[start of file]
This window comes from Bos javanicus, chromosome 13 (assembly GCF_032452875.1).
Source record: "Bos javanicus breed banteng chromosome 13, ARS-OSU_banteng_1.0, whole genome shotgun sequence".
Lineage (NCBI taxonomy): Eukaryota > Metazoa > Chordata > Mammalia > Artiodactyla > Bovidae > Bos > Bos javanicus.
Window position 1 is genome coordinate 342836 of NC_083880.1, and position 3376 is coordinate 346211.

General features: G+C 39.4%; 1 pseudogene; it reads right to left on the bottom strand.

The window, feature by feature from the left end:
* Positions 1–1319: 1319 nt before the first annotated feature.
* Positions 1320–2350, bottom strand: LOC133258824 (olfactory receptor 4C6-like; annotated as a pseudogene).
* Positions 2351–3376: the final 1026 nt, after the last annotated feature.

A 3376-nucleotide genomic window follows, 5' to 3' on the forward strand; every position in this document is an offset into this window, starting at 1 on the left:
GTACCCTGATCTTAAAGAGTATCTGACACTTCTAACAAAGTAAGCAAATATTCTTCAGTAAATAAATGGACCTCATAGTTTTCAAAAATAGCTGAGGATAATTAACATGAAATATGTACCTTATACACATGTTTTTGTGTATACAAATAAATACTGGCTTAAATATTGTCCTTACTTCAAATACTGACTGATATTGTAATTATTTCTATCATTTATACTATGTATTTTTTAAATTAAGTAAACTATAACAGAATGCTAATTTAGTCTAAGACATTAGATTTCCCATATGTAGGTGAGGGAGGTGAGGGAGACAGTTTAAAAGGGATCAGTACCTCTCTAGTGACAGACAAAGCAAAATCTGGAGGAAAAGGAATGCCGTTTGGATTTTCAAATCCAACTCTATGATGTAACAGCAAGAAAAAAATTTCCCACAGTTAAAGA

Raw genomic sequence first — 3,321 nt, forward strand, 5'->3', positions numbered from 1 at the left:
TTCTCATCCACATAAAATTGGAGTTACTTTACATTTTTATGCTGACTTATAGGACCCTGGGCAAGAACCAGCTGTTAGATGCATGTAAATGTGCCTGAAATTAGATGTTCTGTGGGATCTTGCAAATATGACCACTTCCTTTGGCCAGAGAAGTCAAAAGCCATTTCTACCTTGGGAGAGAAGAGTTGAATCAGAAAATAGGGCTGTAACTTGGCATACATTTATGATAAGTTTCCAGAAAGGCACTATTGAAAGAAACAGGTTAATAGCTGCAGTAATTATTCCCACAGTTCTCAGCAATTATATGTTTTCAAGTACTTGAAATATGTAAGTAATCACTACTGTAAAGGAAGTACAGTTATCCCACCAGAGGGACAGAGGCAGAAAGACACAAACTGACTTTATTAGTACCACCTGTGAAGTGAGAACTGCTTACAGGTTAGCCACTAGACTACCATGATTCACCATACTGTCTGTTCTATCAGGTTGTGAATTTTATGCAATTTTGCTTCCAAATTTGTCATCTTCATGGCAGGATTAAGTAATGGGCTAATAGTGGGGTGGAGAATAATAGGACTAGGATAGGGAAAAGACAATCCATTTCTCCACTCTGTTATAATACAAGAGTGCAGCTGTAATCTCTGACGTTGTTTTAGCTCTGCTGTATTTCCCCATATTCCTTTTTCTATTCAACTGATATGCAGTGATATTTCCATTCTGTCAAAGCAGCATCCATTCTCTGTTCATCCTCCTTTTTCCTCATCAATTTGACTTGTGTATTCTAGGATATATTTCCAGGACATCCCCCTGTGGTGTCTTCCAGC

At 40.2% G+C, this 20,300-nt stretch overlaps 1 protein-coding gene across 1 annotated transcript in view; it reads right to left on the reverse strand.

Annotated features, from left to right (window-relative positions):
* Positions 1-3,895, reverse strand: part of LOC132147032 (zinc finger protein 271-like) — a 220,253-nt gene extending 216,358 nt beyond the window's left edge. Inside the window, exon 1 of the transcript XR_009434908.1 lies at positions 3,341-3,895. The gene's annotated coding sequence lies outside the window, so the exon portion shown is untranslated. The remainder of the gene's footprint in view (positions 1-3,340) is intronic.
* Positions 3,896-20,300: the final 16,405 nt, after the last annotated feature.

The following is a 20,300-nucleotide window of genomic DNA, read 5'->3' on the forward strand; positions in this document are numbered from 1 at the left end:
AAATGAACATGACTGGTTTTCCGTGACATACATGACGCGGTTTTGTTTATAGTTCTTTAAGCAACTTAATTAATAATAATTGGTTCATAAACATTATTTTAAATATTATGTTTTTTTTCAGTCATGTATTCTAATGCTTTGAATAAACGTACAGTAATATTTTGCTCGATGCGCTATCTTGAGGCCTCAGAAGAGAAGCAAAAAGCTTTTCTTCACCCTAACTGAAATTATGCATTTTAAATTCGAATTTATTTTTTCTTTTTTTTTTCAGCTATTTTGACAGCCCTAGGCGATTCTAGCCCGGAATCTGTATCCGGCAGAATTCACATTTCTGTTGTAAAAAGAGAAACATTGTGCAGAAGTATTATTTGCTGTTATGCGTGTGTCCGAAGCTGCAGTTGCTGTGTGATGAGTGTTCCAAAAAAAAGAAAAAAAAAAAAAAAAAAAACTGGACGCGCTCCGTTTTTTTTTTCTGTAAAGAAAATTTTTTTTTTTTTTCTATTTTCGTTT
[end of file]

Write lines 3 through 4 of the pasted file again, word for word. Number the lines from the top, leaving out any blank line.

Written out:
Lineage (NCBI taxonomy): Eukaryota > Metazoa > Chordata > Mammalia > Artiodactyla > Bovidae > Bos > Bos javanicus.
Window position 1 is genome coordinate 342836 of NC_083880.1, and position 3376 is coordinate 346211.